Canada's Condominium Magazine
You probably wouldn’t serve last Tuesday’s leftovers at a dinner party for friends and relations, but they’d be good enough for the family. Waste not, want not, and all that. The whole idea of leftovers is often tinged with a sense of the second rate. But not in the area of urban design, not since Underpass Park was created in Toronto’s Corktown area, and certainly not since the park won this year’s prestigious Award of Excellence, General Design, from the American Society of Landscape Architects (ASLA). They thought it was “terrific,” an important example of how to transform “left over space” and knit it back into a city’s urban fabric. With urban densities increasing and conventional public spaces for parks becoming scarce, it is critical, says the ASLA, for landscape architects to look at “unwanted and overlooked” places and make them valuable components of the public realm.
Underpass Park before its transformation could hardly have appeared more unwanted and overlooked, with its grid of heavy concrete columns and beams that support the overhead expressway and ramps. Who would want to go there, except to pass through as quickly as possible on the way to somewhere else. The space was “forlorn,” “derelict,” even dangerous, contributing no value to the community.
But the designers and landscape architects, PFS Studio and The Planning Partnership, recognized the potential in the site, not least its weather protection feature. The ceilings of the overpasses allow year-round use for outdoor activities like basketball, roller hockey and skateboarding.
A terrific project. It’s wonderful to see a solution where you embrace the marginalized groups and design a space that doesn’t displace them, but creates an environment for them. All the right tools were used in a creative and dynamic way to create an energetic space that kids love.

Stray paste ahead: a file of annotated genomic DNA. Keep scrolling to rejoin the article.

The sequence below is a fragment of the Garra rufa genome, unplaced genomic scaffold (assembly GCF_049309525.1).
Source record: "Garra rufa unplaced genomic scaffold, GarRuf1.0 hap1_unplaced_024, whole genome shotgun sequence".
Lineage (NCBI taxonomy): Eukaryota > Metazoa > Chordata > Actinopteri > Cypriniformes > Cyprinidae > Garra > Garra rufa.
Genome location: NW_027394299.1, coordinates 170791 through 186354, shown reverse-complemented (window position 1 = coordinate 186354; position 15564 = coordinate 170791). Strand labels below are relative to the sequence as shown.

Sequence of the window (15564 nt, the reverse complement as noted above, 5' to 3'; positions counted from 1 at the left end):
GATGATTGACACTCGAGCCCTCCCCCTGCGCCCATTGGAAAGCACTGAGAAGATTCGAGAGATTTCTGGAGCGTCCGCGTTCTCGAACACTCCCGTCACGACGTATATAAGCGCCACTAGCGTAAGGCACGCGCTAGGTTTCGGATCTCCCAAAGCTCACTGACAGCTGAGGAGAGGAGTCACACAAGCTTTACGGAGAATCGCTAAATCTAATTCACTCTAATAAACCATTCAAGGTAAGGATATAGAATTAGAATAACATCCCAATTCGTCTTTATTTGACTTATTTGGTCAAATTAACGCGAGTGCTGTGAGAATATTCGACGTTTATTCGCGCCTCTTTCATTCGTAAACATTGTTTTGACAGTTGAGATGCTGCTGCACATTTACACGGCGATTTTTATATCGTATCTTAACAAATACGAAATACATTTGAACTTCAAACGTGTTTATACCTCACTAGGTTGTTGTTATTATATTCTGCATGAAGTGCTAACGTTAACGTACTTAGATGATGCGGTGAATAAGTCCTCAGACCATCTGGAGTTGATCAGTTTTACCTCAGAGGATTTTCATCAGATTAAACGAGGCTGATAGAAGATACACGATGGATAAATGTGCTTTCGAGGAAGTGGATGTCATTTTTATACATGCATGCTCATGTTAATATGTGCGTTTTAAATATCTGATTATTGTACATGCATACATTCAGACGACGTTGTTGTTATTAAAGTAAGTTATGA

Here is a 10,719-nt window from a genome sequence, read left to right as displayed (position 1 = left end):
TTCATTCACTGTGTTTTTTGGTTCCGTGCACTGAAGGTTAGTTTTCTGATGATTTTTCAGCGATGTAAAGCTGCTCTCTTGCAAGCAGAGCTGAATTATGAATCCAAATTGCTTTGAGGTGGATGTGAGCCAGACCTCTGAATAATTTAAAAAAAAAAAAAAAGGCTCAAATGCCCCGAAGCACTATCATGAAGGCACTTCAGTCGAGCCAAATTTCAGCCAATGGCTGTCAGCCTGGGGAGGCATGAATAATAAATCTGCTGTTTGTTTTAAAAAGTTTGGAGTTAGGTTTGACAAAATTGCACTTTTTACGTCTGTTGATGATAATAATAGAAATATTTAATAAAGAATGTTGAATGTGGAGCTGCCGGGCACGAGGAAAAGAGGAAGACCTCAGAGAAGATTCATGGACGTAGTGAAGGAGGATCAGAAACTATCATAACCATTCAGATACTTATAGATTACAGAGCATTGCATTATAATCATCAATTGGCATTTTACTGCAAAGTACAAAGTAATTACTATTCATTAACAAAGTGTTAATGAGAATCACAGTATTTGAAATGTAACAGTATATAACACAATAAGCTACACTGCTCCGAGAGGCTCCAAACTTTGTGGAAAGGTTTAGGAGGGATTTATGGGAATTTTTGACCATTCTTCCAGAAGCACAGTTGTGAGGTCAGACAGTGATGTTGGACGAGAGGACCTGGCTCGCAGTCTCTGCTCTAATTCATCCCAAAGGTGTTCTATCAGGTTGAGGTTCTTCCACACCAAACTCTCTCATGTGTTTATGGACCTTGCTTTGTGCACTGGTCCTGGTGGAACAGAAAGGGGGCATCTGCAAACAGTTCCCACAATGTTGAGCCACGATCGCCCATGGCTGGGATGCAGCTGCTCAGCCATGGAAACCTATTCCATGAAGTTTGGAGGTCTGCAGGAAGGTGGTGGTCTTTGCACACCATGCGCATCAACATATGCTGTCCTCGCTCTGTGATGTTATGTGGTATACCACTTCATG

In describing the project, the ASLA refers to its use of “multi-functional ribbon-like wall structures” that were added to define activity zones. The imaginative use of lighting is also praised, with columns uplit in bright colours and programmable in-ground LED lights adding another dimension of illumination.
Public art is there too, on the underside of the overpass. One work, from the Paul Raff Studio, is singled out for adding to the play of light during the day and becoming a “piece of magic” at night. Graffiti are also “celebrated and encouraged” on the pillars, adding an element of “informal” public art to the space.
Underpass Park is an important example of how a left over space can be transformed and knit back into the urban fabric of a city in a manner that positively contributes to a city’s open space network. In addition to the wide variety of community uses already noted above, the simple sight of parents and their children enjoying the delight of this park on a daily basis is certainly one important measure of its worth.
As if to reinforce the point in a previous post about the growing importance of technology disruptors, the ASLA also sees virtual reality as a technology that landscape architects need to embrace. To demonstrate its effectiveness, they chose to make available a virtual reality tour of none other than Toronto’s Underpass Park. The VR tour was unveiled at the group’s national conference in New Orleans in October. The VR tour is available on the ASLA website. A YouTube version can be viewed below.